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(Representative Image) A tribal man holding a handmade umbrella walks behind his cattle, unseen, near Manikpur village, in Ganjam district, about 200 kilometers (125 miles) from the eastern Indian city of Bhubaneshwar, India, Tuesday, Aug. 9, 2011. The International Day of the World’s Indigenous People is being marked across the world on Aug. 9. (AP Photo/Biswaranjan Rout) VOA

MYSURU, Dec 09, 2016: Traditional artefacts are challenged with every scientific invention. They not only wipe out the product alone but also threaten the existence of those associated with it. The very recent example of this is Medha tribe which masters in weaving unique bamboo handicrafts like mats, baskets, handheld fans and others items which form a part of every home in the Mysuru region, are facing the threat of extinction.

Rehabilitation programs snatched their forest homes and also their handicraft business. These have forced them to switch on to other means of earning and therefore they have found an alternative way of earning like- the constructions or plantations as daily wage workers for their survival.

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The Karnataka Rajya Moola Adivasigala Rakshana Vedike state vice-president Ramanna said that after the Medha tribe was removed from their forest land, only 30% of them continued their traditional work and the rest became daily wage workers. Nearly 1.25 lakh members belong to this community and most of them live in Mysuru and Chamarajanagar districts forest areas.

He also said “With no access to bamboo from forests, the tribal community left their art and took up other work for their livelihood. While some who still live in the fringes of the forest continue their art, due to ban on cutting bamboo in the forest, they travel to Mandya and Madkeri to purchase it. While there is no profit in selling these items to tourists, they continue the tradition for the love of it,” mentioned TOI.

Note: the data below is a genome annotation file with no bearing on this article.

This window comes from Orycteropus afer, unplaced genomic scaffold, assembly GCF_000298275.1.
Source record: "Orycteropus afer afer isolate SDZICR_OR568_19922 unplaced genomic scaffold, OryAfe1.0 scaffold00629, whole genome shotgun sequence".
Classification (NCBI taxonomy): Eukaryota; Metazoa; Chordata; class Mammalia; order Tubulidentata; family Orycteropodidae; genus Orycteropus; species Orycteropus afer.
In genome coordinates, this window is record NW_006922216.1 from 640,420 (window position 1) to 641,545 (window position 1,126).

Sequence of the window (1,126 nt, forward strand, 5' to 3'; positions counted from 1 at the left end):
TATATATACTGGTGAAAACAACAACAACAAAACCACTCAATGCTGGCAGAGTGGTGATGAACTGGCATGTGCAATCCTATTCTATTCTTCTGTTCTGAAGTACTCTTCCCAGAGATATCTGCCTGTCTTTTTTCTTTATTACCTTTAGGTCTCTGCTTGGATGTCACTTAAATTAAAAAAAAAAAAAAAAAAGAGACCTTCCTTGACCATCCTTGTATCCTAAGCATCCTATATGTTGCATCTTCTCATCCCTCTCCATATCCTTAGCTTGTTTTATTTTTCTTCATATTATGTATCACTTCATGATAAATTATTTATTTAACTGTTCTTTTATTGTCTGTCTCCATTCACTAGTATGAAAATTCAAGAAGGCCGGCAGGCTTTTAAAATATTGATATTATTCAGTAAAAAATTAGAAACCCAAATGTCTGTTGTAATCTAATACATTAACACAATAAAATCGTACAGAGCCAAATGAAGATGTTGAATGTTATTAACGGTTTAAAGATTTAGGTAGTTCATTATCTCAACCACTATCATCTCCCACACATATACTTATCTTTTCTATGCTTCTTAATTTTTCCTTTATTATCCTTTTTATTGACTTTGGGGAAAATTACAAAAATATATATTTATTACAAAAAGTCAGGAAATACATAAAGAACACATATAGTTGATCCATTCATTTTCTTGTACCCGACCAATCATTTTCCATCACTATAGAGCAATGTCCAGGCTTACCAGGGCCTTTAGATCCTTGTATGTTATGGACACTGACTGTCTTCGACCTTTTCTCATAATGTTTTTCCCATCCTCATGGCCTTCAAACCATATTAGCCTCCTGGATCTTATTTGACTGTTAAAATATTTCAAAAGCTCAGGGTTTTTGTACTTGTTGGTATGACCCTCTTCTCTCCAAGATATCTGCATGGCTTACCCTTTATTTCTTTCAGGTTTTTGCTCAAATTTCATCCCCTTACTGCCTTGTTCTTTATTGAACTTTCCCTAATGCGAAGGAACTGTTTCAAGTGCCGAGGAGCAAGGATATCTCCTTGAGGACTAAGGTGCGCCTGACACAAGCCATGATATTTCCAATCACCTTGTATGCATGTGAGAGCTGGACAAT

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The tribe, which lives in Hunsur, Koppa, Periyapattana in Mysuru district as well as, Mooguru, Naganahalli, Santhemaaralli, N Beguru in Chamarajanagar district and involved in traditional art work depended on private bamboo depots.

Ban on cutting wood has become a major hurdle to continue with their traditional job because prior permission of the government is required for such activities, although it is available in Bandipur and Nagarahole forest areas, says Mysuru DCF Karikalan.

Tribal Research Institute officer Prathibha says to TOI, recently the institute gave training to the tribal community to make new and trendy items from bamboo rather than their traditional designs. The new items will fetch them a good price in the market.

She also mentions, “apart from the Medha tribe, the Siddi and Koraga tribes make bamboo and cane items for their livelihood. As there is a shortage of bamboo, the government should take the initiative to provide bamboo available in the forest for the survival of this beautiful and unique art.” Finding no way out, people belonging to Medha tribes are slowly giving up on making bamboo items.

prepared by Saptaparni Goon of NewsGram. Twitter: @saptaparni_goon


Photo by Flickr.

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